9. What’s a day in the life of Scott Waters looking like these days? Well, now I manage an IT department, am married and have 4 kids, so I am pretty busy. I generally work M-F and train in Muay Thai, Brazillian JuiJitsu, and Taekwondo 3-4 days a week. I coach my kids soccer, baseball, etc teams. I try to skate as often as I can. A typical day is a combo of some or all of those things.
10. Any advice to some of the up and coming skaters in Reno? You seem to have a pretty solid blue print. Enjoy the ride, it is over quicker than you think. The times that you may complain about now, you will look back on with fondness. Be nice to people you encounter and don’t have fun at their expense. My biggest regret is that I wasn’t as cool to people as I should have been when I was younger. As far as the skateboard end of things, I think all of the above applies and just keep the creativity flowing.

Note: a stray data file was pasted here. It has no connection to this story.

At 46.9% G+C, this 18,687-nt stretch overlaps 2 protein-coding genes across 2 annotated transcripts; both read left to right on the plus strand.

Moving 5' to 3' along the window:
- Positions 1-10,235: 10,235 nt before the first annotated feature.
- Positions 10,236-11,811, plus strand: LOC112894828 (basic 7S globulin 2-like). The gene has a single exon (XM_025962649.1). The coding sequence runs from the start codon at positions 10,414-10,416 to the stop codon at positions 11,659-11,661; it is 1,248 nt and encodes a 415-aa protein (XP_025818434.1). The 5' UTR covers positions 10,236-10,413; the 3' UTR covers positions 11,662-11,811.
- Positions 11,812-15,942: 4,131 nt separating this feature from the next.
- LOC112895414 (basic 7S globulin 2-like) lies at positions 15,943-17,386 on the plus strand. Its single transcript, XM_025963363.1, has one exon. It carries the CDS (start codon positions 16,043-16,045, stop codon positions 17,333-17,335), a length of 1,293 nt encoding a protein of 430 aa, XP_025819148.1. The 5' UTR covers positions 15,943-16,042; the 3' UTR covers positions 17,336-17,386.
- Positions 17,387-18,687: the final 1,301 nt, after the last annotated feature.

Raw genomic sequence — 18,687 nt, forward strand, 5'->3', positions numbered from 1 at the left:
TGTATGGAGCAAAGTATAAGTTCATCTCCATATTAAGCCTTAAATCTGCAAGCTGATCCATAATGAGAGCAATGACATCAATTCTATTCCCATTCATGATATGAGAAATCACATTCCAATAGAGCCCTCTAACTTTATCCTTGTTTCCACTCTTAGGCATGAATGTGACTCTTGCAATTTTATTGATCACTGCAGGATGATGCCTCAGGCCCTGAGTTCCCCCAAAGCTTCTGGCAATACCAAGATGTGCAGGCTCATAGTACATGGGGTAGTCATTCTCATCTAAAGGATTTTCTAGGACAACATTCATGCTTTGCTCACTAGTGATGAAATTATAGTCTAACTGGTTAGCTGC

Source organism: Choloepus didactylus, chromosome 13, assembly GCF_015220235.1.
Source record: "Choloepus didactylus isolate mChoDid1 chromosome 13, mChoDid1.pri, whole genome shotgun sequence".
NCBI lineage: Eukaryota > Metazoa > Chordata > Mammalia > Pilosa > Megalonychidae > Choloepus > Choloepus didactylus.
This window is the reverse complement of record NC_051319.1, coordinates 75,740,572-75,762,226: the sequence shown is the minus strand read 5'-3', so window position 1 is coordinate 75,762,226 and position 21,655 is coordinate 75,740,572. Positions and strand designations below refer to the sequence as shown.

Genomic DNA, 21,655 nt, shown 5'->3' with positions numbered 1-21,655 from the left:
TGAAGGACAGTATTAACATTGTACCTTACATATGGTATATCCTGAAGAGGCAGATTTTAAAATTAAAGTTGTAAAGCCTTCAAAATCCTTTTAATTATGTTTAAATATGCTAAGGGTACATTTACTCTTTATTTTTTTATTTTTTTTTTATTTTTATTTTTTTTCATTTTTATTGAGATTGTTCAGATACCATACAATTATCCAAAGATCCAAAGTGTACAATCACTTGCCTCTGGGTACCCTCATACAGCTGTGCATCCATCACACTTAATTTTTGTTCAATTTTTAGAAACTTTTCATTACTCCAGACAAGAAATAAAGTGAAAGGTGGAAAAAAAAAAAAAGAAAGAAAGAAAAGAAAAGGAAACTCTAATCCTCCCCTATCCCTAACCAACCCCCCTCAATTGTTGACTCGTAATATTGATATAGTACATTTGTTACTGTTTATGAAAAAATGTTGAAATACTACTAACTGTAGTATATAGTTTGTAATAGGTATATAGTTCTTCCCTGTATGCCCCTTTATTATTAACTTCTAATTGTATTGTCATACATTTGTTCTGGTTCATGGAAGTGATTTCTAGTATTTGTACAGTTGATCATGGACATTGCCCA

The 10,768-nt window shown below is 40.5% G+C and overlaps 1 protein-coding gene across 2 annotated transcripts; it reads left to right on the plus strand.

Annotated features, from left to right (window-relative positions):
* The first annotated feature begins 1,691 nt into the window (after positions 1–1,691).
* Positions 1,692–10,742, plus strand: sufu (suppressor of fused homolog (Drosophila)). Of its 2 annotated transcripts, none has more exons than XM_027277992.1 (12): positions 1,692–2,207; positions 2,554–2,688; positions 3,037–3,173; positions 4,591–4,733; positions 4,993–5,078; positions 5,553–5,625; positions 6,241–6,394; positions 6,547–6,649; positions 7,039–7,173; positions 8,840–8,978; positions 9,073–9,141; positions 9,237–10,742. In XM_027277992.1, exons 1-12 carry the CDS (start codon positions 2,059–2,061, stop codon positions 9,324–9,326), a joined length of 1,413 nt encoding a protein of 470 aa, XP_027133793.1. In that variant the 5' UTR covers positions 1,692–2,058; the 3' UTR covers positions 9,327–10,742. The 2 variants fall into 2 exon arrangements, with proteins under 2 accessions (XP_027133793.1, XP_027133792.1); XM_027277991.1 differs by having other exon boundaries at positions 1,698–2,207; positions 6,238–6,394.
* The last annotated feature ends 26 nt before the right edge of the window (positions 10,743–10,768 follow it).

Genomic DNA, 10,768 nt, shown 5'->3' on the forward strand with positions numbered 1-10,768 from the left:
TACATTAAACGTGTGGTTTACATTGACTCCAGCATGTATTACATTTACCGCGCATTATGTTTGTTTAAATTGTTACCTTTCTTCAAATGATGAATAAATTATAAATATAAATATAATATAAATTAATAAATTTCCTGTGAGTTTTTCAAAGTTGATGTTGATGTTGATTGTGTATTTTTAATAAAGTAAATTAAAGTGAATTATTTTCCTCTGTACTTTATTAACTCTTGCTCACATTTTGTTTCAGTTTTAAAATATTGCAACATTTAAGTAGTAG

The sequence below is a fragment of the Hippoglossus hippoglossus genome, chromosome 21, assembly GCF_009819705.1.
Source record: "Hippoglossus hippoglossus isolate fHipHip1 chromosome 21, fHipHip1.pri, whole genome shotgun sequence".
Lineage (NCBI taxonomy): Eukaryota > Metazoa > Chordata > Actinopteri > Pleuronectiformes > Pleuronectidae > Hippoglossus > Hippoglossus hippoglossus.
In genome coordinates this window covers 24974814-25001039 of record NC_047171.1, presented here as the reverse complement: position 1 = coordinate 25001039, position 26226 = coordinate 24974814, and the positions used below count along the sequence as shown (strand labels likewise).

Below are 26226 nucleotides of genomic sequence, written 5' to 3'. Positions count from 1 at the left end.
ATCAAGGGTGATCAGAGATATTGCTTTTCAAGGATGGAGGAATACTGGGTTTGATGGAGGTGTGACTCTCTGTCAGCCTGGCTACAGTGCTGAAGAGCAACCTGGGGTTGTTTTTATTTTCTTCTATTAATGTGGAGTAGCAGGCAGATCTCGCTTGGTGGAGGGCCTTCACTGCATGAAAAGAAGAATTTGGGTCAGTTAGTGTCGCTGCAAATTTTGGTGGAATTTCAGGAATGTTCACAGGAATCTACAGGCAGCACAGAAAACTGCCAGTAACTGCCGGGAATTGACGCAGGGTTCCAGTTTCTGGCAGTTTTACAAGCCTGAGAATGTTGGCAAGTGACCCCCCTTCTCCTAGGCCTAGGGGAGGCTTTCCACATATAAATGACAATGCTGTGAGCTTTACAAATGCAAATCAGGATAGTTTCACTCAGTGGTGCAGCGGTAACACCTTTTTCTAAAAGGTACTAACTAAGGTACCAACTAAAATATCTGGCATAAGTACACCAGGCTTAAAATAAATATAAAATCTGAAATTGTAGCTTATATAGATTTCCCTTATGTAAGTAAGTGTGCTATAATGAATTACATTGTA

11. Thanks for your time Scott! Want to drop any Props or Shout Outs? If so, nows the time buddy. Yes, I would like to thank the following people for their support throughout my skateboarding adventures: My Mom and Sister, Selena, you (Eric Lantto), Scott Brown, Dean Christopher, Ozzy Alvarez, Josh Stockwell, Beau Bevier, Gershon Mosley, Caine Gayle, Jim Gray, Mark Oblow, Ludwick, Ricky Bedenbaugh, Greg Janess, Ben Dickson, Keith Allen, Alex and Adrianne at NC Board Shop, and Classic Skate Shop. If I forgot you, sorry…just know I appreciate everyone.